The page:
In the first stage: Collecting and confronting approaches to participation, the main focus is on international state of the art: Which traditions of participatory IT exists and how are they founded theoretically and empirically? How may we revisit the roots of participatory design and other approaches? We have identified how participation is defined, and how conducted in experimental design cases, with a particular focus on interpretation, planning, and decision-making in the design process, based on a critical review of 102 full research papers from the Participatory Design Conference proceedings over the years.
We have developed the format of our weekly talks, internal retreats and the SummerPIT. Four cases have been started, and PhD students and postdocs hired. The first long-term visitors are active, and the first research results are published, both in technical, conceptual and methodological areas.
By the end of 2012 we concluded that PIT was already publishing at the best international venues, a fact that continues to hold. We already have a substantial list of publications for 2012 and 2013, ranging from publications in top-level international journals (4) and top-level conferences (18) to workshop papers relating to PIT themes.
We are competing and collaborating with the best international collaborators and centers, and we have had more than 25 international visitors for the past year in addition to 20 senior researchers visiting during SummerPIT in August 2013. For the fall 2013 (Sept. –Dec.) we have two visiting professors from Virginia Tech: Professor Steve Harrison and Professor Deborah Tatar, in addition to Professor Liam Bannon, who has an on-going affiliation with PIT. PIT has become part of IMMEDIATIONS, supported by a 7-year Network Grant from the Canadian SSHRC (Social Sciences and Humanities Research Council) and comprising a number of international partners in Europe (e.g. Zürich University), Australia (e.g. The University of New South Wales, Sydney) and North America (e.g. Concordia University, Montreal). PIT is associated partner in the European Urban Media Network for Connecting Cities (CCN), a 3-year grant from EU CULT (European Culture Programme). The partners are Art & Technology organizations from 14 European cities, including Berlin, Liverpool, Madrid, Istanbul, Linz, Riga and Helsinki, many of which are previous, current or coming European Capitals of Culture.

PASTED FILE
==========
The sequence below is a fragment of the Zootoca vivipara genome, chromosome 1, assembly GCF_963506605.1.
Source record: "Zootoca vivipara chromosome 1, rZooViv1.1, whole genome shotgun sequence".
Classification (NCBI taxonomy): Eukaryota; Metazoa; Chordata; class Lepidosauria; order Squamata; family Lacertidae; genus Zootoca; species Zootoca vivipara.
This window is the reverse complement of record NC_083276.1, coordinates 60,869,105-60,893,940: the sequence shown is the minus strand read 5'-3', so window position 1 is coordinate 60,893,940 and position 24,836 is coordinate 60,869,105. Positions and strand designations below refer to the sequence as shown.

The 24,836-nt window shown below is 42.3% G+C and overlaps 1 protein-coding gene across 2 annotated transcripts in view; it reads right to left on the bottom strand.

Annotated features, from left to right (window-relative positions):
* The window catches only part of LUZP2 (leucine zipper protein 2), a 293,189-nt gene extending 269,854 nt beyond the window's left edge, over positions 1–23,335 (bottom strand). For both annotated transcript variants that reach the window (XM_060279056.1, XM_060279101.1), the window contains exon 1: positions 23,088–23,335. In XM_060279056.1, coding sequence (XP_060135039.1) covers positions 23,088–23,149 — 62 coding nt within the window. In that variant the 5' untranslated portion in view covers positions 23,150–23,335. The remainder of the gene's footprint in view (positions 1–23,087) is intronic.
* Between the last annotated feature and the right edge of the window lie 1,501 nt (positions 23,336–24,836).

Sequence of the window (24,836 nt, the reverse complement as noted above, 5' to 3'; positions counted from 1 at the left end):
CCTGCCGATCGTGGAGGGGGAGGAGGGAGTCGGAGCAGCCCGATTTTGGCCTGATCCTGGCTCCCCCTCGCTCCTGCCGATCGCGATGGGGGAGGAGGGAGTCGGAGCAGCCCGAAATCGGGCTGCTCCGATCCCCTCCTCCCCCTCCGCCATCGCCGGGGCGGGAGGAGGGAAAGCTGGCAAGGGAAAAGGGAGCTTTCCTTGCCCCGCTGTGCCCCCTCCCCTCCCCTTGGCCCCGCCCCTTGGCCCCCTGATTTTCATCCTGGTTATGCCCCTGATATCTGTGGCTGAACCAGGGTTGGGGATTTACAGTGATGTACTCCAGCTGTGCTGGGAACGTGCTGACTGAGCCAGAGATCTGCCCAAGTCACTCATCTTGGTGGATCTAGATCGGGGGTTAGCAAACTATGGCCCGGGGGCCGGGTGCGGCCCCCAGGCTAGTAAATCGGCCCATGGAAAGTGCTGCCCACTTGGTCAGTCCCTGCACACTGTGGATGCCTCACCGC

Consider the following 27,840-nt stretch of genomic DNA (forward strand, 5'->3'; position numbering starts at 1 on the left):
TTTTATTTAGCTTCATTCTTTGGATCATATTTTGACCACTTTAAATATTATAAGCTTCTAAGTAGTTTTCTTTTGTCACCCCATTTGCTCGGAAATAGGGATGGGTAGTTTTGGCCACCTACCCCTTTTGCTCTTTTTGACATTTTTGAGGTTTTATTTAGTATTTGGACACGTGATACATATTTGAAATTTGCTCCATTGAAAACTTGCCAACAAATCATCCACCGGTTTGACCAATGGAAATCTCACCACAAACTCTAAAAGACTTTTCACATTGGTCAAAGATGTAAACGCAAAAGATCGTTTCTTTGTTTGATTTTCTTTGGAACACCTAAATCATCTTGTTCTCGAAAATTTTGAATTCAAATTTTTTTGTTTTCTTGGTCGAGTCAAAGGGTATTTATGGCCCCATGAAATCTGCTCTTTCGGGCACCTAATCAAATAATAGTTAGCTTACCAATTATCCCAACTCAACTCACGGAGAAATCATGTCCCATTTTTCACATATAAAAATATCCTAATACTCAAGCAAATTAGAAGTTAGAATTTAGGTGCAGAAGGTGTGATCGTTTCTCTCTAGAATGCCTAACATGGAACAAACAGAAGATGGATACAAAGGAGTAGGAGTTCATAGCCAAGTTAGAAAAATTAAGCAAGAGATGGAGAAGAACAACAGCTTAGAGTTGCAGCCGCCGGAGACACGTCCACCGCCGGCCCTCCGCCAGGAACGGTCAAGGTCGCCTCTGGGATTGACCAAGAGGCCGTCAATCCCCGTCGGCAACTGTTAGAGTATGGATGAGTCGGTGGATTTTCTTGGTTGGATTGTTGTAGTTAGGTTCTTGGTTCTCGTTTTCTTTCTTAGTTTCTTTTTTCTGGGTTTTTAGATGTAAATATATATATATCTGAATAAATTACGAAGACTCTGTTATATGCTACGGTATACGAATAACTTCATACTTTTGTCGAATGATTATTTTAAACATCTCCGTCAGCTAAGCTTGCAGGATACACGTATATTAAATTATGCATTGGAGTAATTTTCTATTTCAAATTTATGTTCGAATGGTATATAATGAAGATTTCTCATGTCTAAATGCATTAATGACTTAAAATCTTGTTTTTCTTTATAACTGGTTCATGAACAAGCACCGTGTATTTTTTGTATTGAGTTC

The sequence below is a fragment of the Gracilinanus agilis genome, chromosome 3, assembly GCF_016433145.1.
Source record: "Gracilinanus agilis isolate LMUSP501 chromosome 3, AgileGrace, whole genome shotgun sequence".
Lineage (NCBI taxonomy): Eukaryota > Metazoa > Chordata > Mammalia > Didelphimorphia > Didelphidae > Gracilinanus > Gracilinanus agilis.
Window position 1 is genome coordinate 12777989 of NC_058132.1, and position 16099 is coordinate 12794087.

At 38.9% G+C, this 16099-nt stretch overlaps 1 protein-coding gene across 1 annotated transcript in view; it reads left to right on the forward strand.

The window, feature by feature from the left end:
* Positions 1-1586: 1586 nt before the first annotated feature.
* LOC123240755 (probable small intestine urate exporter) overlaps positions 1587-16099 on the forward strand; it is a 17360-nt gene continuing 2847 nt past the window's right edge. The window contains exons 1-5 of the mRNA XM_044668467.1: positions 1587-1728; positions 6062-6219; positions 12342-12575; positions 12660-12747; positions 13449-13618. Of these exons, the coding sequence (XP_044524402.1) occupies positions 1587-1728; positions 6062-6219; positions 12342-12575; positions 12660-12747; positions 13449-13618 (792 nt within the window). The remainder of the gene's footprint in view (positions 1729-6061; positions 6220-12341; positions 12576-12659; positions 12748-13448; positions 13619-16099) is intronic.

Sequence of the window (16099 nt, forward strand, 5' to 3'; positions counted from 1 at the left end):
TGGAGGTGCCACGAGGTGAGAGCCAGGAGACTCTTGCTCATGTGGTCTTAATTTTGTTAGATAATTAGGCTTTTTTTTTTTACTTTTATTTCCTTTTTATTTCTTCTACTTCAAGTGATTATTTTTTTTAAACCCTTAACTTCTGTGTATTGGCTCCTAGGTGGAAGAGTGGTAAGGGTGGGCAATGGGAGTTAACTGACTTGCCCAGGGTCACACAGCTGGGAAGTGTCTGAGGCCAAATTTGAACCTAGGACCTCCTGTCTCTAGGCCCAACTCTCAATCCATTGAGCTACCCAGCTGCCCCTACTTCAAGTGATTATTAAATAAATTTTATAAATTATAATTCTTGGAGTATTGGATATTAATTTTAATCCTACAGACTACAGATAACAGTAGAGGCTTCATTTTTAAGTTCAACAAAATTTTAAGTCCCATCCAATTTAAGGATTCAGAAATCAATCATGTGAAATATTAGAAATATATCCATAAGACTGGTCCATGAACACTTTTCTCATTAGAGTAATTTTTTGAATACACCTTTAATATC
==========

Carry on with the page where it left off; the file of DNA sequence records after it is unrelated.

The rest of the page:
The overall format of PIT (the themes, the cases, the weekly talks and the SummerPIT) works well in supporting this kind of collaboration, and has proved productive for enrolling new researchers, be they junior or senior.
The PIT funding has been supplemented with 10 smaller research grants in 2012 and 2013. The grant-holders spread across the two departments. In 2013 we have applied for several EU grants and we will also work to get Danish funding. Table 1 shows some of the submitted proposal awaiting final decision.
PIT has been involved in arranging 15 international workshops and conferences, ranging from smaller workshops and symposia to two large international conferences, CHI 2013 and ECSCW 2013.